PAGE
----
House Tries Again with Disaster Supplemental + What is a Sand Motor?

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Posted April 15, 2019

Today Nita Lowey, Chairwoman of the House Appropriations Committee, introduced a new supplemental disaster appropriations bill:

The previous version, HR 268, stalled in the Senate over complications with funding Puerto Rico and other issues. The new bill, HR 2157, does support Puerto Rico, but it also includes $3 billion to address urgent needs resulting from the devastating floods in the Midwest. Hopefully funding for the Midwest is something that Republicans can agree on so that the bill can move forward and provide ‘prompt relief’ (not that Puerto Rico ever got ‘prompt relief’) to those affected. The bill is now in the House Appropriations Committee and the House Budget Committee. HR 2157 is not a companion bill to the Senate’s version S 572.

Here’s what you need to know about the Disaster Bill:

Agriculture, Rural Development, Food and Drug Administration, and Related Agencies
  • Agricultural Programs — $3.005 billion. Payments for crop and livestock losses due to hurricanes, typhoons, volcanic activities, tornados, floods, snowstorms, or wildfires during 2018 and 2019.
  • Watershed and Flood Prevention Operations — $125 million. Financial and technical assistance to states and local sponsors to protect and restore watersheds up to 250,000 acres.
  • Nutrition Assistance Program for Puerto Rico — $600 million. Additional funding to continue disaster nutrition benefits in Puerto Rico during its recovery from Hurricane Maria. Nutrition Assistance Program for the Commonwealth of the Northern Mariana Islands (CNMI) — $25.2 million. Additional funding for nutrition benefits in CNMI following typhoons in September and October. Nutrition Assistance for America Samoa — $5 million for disaster nutrition assistance for American Samoa. Study of Puerto Rico disaster nutrition assistance — $5 million for a study of the disaster nutrition assistance provided to the Commonwealth in 2017.
Commerce, Justice, Science, and Related Agencies
  • Economic Development Administration, Economic Development Assistance programs — $600 million. Flood mitigation, disaster relief, long-term recovery, and restoration of infrastructure in areas affected by major disasters in 2018 and 2019.
  • National Oceanic and Atmospheric Administration Operations, Research, and Facilities (NOAA ORF) Repair — $3 million. Repair and replacement of observing assets, property, and equipment in areas affected by recent hurricanes, typhoons, and wildfires.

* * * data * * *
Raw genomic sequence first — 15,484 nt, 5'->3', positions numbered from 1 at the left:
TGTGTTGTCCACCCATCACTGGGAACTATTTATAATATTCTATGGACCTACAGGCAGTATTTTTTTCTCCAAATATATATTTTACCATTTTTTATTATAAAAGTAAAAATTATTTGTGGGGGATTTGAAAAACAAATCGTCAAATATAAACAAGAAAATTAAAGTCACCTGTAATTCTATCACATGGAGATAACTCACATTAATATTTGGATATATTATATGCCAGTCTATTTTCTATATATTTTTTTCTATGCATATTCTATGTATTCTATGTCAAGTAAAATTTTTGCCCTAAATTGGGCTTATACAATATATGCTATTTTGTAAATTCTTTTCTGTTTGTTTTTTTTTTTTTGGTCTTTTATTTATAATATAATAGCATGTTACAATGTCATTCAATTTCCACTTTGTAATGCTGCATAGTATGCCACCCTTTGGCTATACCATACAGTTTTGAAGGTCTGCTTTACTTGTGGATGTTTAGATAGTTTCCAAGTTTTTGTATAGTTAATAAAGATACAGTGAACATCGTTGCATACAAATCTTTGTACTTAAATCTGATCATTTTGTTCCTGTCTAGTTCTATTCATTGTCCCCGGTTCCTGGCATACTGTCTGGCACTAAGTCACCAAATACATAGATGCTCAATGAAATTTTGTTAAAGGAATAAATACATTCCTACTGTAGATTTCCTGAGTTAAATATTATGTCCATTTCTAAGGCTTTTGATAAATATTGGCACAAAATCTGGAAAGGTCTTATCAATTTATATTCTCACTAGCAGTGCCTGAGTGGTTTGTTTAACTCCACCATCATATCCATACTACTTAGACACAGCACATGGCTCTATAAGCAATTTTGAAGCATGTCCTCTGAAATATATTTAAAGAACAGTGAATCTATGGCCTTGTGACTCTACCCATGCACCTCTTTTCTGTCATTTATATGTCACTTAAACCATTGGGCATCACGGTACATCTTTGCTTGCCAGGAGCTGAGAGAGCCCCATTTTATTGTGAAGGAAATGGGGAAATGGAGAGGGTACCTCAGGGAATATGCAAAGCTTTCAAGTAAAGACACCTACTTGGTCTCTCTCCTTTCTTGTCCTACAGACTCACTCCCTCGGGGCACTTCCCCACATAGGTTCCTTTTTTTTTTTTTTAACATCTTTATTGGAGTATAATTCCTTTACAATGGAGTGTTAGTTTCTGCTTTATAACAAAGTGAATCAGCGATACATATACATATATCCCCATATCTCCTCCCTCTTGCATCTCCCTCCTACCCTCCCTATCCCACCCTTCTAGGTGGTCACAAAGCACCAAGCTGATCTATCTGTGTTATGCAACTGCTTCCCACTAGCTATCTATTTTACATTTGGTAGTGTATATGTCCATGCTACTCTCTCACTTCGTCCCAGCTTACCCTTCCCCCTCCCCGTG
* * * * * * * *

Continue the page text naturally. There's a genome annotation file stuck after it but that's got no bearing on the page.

• NOAA ORF Weather Forecasting Improvements — $25 million. Helping the National Weather Service improve its future forecasting and prediction of hurricane intensity, floods, and wildfires.
  • Marine Corps, Operation and Maintenance —$200 million. Addresses the effects of Hurricanes Florence and Michael on bases in each of the affected states. Air Force, Operation and Maintenance —$400 million. Addresses the effects of Hurricanes Florence and Michael on bases in each of the affected states.
  • In addition — Protects Defense funds from being used for the construction of a border wall.
Energy and Water Development, and Related Agencies
  • Army Corps of Engineers, Investigations – $35 million. Study potential projects to reduce risk from future floods and hurricanes.
  • Army Corps of Engineers, Construction – $740 million.
  • Accelerate construction of flood and storm damage reduction projects to reduce risk from future floods and hurricanes. Within this amount, up to $25 million is for continuing authorities’ projects to reduce the risk of flooding and storm damage. Within this amount, $45 million is to initiate authorized Corps ecosystem restoration projects that have incidental flood risk management benefits in certain areas.
  • Army Corps of Engineers, Damage Repairs to Corps Projects — $1.993 billion. Repair damages to Corps projects ($575 million for Mississippi Rivers and Tributaries; $908 million for Operations and Maintenance; and $510 million for Flood Control and Coastal Emergencies)
Interior, Environment, and Related Agencies
  • U.S. Fish and Wildlife Service, Construction - $82.4 million. Repair and restoration of facilities, roads, bridges and assets associated with Hurricanes Florence, Lane, and Michael, flooding associated with Hawaii mudslides, and 2018 earthquakes. Within this amount, $50 million is for coastal resiliency grants.
  • National Park Service, Historic Preservation Fund - $50 million. Historic preservation grants to fund the repair of historic sites and properties damaged by Hurricanes Florence and Michael and Typhoon Yutu.
  • National Park Service, Construction - $78 million. Repair and replacement of assets in the National Park system that were damaged by Hurricanes Florence and Michael, Typhoons Yutu and Mangkhut, and 2018 wildfires.
  • U.S. Geological Survey - $98.5 million. Equipment and facility repair and replacement; debris and hazardous waste removal; and data collection in areas affected by Hurricanes Florence and Michael, 2018 wildfires and volcanic eruptions, and damage from the Alaska earthquake. Within this amount, $72.3 million is for the repair and replacement of equipment and facilities damaged in 2018 disasters.
  • EPA, State Revolving Funds - $849.4 million. Resiliency funding to bring drinking and waste water systems to a state of resiliency against future storms. Funding for states impacted by Hurricanes Florence, Michael, Harvey, Irma, and Maria, as well as Typhoon Yutu, and 2018 wildfires and earthquakes. Within this amount, $74.6 million is for the U.S. Virgin Islands.
EXTRA - The Dutch are far ahead of us

They’ve got plenty of things to share and we have plenty of things learn, one is called a Sand Motor. Where do you think this could be used in the US?